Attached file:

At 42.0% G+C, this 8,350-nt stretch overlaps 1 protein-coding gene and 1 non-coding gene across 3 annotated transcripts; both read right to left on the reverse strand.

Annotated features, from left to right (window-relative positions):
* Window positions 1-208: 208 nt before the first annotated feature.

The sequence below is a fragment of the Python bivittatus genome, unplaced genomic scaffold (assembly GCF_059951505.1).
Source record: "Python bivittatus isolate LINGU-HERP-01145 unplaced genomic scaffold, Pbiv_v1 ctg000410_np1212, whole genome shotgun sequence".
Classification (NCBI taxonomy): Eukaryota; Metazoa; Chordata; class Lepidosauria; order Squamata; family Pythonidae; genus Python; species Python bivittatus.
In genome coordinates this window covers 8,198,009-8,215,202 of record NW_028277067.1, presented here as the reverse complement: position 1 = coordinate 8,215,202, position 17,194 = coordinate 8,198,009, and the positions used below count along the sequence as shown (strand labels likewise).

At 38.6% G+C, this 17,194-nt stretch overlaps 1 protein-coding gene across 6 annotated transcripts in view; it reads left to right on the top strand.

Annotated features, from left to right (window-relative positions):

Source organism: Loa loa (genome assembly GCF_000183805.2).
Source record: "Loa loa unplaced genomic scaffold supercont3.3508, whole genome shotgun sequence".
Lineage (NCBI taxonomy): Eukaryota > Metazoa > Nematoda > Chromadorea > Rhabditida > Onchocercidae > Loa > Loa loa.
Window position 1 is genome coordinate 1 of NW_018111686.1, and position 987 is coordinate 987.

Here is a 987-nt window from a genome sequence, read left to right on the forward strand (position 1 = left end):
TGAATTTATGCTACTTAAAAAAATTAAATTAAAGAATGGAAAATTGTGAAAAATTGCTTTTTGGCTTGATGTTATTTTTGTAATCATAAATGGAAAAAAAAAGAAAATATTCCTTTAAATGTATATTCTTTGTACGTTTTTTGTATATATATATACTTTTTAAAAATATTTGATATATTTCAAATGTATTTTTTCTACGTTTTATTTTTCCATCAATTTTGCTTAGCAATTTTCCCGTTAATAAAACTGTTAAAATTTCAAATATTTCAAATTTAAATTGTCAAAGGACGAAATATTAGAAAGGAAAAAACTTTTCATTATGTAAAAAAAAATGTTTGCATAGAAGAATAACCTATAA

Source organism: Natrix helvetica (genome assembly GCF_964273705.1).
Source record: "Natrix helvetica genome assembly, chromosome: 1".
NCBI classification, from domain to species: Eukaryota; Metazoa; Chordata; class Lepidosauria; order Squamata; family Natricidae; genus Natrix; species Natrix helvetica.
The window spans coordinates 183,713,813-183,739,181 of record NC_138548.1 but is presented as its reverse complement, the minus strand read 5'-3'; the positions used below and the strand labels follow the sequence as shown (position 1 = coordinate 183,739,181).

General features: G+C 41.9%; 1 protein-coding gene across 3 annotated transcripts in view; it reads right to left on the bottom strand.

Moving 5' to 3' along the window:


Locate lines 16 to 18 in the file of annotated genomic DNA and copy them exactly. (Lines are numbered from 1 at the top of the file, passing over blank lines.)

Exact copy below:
Source organism: Natrix helvetica (genome assembly GCF_964273705.1).
Source record: "Natrix helvetica genome assembly, chromosome: 1".
NCBI classification, from domain to species: Eukaryota; Metazoa; Chordata; class Lepidosauria; order Squamata; family Natricidae; genus Natrix; species Natrix helvetica.